I would've pegged high-schooler Bella Swan (Kristen Stewart) as a Sylvia Plath fan - this is a girl with daddy issues, for sure - but it's Robert Frost she quotes in the beginning minutes of The Twilight Saga: Eclipse, the third film in the Twilight series.
"Some say the world will end in fire, some say in ice," she reads aloud to her undead - although he doesn't look a day over 18 - boyfriend Edward Cullen (Robert Pattinson). The fire-and-ice metaphor signals early that the dominant dramatic struggle of this installment will be Bella's push-pull between two suitors, her hot-blooded wolf friend Jacob (Taylor Lautner) and her cold-to-touch vampire beau Edward.
The two rivals bicker and tussle like schoolboys in a sandbox over a prized toy - and, really, for long stretches of the film, Bella might as well be an inanimate object. She's the narrator of this saga and nominally its heroine, but more often than not, she's just a bystander, referred to in third person even as she stands mere inches away.
Bella has always been a milquetoast - that much is a constant, both in Stephenie Meyer's source books and their feature-film adaptations; but what especially rankles here is that when the sexually curious Bella does try to take action, by initiating sex with Edward, she's swatted away, with Edward - the mouthpiece for Meyer's hectoring pro-abstinence message - murmuring paternalistically about her "virtue." (Vampires, a famously lusty lot, should consider a defamation suit; this neutered, even priggish portrayal can't be good for business.)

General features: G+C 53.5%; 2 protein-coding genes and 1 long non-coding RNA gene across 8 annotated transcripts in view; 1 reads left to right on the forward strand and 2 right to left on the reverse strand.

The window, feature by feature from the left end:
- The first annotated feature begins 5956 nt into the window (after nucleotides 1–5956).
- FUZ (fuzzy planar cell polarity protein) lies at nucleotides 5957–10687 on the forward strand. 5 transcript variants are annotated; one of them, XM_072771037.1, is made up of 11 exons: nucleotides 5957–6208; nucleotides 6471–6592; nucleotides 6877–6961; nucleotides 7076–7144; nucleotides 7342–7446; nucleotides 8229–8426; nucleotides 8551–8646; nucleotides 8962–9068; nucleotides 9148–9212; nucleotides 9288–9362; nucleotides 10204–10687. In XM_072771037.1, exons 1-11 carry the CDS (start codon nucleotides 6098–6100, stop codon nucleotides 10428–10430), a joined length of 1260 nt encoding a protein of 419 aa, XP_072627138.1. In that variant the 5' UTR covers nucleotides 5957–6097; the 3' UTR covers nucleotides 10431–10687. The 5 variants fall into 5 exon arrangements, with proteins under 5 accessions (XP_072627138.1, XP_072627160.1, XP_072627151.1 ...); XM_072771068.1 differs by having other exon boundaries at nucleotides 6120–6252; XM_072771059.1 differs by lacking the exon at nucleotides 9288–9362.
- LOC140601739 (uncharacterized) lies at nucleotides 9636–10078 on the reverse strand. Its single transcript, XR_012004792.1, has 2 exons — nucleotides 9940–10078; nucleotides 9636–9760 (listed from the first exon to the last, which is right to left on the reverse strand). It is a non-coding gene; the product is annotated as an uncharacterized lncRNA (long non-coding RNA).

So, no action in the bedroom: Let slip the dogs of war, then. Make that wolves: When a vengeful vampire amasses against Edward an army of "newborns" (brand-new vampires who are especially bloodthirsty during their baby-steps phase), the outnumbered Cullen clan must strike an uneasy alliance with their longstanding enemies, Jacob's wolf pack. (The CG wolves, alas, have become less convincing, but they fit right in with the Cullens, who storm through the movie like poseable action figures with bad bleach jobs.) During this brief détente, Eclipse becomes more emphatic and more energized, especially when Lautner and Pattinson get a quiet mountaintop scene of teasing back-and-forth that's sparkier than any other configuration heretofore seen in this tormented love triangle.
Director David Slade (30 Days of Night) splits the difference between kick-starter Twilight's stylish camp and follow-up New Moon's turgid drama, and, as a piece, it's superior to the latter film. But the supposedly epic battle the entire film builds toward - the single action set-piece - is a ho-hummer. Fire and ice, turns out, was an oversell: Think tepid tap water instead.